Leopard and HFSX questions

Discussion in 'macOS' started by bigwig, May 25, 2009.

  1. bigwig macrumors 6502a

    Joined:
    Sep 15, 2005
    #1
    Can a Leopard root filesystem be HFSX? If that will work, how do I tweak the installer to make it happen?

    Also, can I make a user's FileVault be HFSX? I could never make that work in Tiger, weird things happened.
     
  2. MisterMe macrumors G4

    MisterMe

    Joined:
    Jul 17, 2002
    Location:
    USA
    #2
    HFSX? I have used HFS+ since MacOS 8.1. What is this HFSX?
     
  3. bigwig thread starter macrumors 6502a

    Joined:
    Sep 15, 2005
    #3
    Case-sensitive, journaled, HFS+.
     
  4. MisterMe macrumors G4

    MisterMe

    Joined:
    Jul 17, 2002
    Location:
    USA
    #4
    OK. Of course, Leopard can boot from case-sensitive HFS+. However, it is a bad idea to use it unless you share files with other users of case-sensitive file systems exclusively. Since 1984, Mac files have been case-insensitive. Be advised that some of your mission-critical applications may not support case-sensitivity. If you store files from a case-insensitive FS on case-sensitive volume, then you will have surprises--and not the good kind.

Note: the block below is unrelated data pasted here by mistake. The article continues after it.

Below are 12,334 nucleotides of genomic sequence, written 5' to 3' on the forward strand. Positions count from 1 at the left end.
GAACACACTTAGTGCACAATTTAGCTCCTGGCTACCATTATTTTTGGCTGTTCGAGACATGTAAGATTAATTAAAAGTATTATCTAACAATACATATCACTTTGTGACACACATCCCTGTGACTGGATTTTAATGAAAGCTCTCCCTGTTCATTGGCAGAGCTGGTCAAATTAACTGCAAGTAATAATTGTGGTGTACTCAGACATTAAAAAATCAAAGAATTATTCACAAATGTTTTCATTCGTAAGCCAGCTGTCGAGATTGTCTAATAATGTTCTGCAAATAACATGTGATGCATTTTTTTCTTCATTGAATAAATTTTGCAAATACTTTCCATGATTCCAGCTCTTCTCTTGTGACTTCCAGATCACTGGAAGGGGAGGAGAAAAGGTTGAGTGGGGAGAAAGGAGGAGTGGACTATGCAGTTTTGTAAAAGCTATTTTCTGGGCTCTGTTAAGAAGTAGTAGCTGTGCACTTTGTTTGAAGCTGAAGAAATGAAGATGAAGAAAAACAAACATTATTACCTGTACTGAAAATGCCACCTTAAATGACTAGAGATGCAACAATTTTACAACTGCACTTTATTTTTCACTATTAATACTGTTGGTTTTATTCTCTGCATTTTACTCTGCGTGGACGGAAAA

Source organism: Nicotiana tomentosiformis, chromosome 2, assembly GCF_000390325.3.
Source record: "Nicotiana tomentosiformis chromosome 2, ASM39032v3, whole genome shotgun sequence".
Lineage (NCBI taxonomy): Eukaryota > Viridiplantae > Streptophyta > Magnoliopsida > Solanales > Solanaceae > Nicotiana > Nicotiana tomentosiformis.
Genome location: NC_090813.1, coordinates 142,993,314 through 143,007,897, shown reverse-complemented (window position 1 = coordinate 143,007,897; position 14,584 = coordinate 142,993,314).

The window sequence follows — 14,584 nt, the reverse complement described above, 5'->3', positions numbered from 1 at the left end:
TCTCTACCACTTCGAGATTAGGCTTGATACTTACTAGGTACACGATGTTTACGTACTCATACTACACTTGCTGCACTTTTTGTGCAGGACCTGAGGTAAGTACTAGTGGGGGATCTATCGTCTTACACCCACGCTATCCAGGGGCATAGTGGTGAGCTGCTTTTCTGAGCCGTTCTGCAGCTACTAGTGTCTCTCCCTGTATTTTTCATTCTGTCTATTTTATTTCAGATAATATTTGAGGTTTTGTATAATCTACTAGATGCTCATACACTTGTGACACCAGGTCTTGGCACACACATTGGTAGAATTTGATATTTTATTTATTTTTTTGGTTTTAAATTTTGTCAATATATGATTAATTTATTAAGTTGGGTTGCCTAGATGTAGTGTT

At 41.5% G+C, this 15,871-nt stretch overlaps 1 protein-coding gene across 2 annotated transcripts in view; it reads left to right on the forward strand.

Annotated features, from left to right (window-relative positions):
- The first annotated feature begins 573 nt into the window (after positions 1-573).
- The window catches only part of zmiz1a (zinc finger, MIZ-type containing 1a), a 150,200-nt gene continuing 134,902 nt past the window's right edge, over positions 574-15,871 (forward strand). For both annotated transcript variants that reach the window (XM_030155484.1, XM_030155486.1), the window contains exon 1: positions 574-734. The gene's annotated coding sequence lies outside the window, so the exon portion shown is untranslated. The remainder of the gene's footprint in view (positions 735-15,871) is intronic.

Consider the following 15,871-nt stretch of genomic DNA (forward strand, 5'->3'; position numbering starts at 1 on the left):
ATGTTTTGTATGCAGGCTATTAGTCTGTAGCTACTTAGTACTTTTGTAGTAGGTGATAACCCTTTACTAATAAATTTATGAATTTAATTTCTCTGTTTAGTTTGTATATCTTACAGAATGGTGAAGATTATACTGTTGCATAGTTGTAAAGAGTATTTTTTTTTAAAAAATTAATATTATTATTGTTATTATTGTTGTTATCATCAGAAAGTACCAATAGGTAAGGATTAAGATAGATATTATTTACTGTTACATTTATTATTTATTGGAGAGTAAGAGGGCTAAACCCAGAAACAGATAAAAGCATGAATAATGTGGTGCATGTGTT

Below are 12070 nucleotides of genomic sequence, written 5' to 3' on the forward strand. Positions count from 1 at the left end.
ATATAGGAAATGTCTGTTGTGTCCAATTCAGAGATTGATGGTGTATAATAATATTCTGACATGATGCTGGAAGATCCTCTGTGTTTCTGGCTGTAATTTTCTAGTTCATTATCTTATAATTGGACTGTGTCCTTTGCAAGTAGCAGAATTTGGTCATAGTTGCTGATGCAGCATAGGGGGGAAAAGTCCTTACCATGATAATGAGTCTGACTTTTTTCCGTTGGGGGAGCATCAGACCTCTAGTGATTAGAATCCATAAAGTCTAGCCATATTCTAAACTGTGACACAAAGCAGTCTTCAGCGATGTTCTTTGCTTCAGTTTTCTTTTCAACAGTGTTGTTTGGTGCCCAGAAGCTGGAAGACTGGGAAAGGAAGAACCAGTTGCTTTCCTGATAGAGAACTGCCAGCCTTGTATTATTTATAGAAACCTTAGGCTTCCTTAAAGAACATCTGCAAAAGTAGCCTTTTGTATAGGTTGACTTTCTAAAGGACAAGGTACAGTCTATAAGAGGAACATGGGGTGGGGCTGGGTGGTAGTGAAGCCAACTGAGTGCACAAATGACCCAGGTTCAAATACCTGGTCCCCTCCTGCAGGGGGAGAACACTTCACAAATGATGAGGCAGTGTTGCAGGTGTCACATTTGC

5. bigwig thread starter macrumors 6502a

    Joined:
    Sep 15, 2005
    #5
    Good, I've heard that earlier versions of OSX don't work right with an HFSX root filesystem. The only person I'm sharing files with is me; my backup disks exclusively use HFSX. Does the Leopard install disk let you select HFSX?

    By the way, I didn't invent the term "HFSX", Apple utilities like hdiutil use it.
     
  6. larkost macrumors 6502a

    Joined:
    Oct 13, 2007
    #6
    I believe that it will install without any trickery, but Apple strongly discorages the use of Case-Sensitive HFS for boot volumes. There will be things that break (and Apple is not going to mark them to be fixed).

    I don't believe that FileVault is going to like HFSX volumes, but you might be able to swap out the disk image.

    But do you really have anything that needs case-sensitive file systems? Or are you just fixed on having it for no specific reasons. In most cases it is far better to use case-sensitive disk images for the very few things that need it (or update to a version of the software that gets away from the dependency).
     
  7. bigwig thread starter macrumors 6502a

    Joined:
    Sep 15, 2005
    #7
    Offering a feature and then telling users not to use it is nuts.
    No, it doesn't. FileVault refuses to start if your root volume is HFSX. Not only is this quite stupid, I can't think of any technical reason for it.
    I prefer case-sensitive filesystems. I regard apps that don't work on them to be seriously broken.
     

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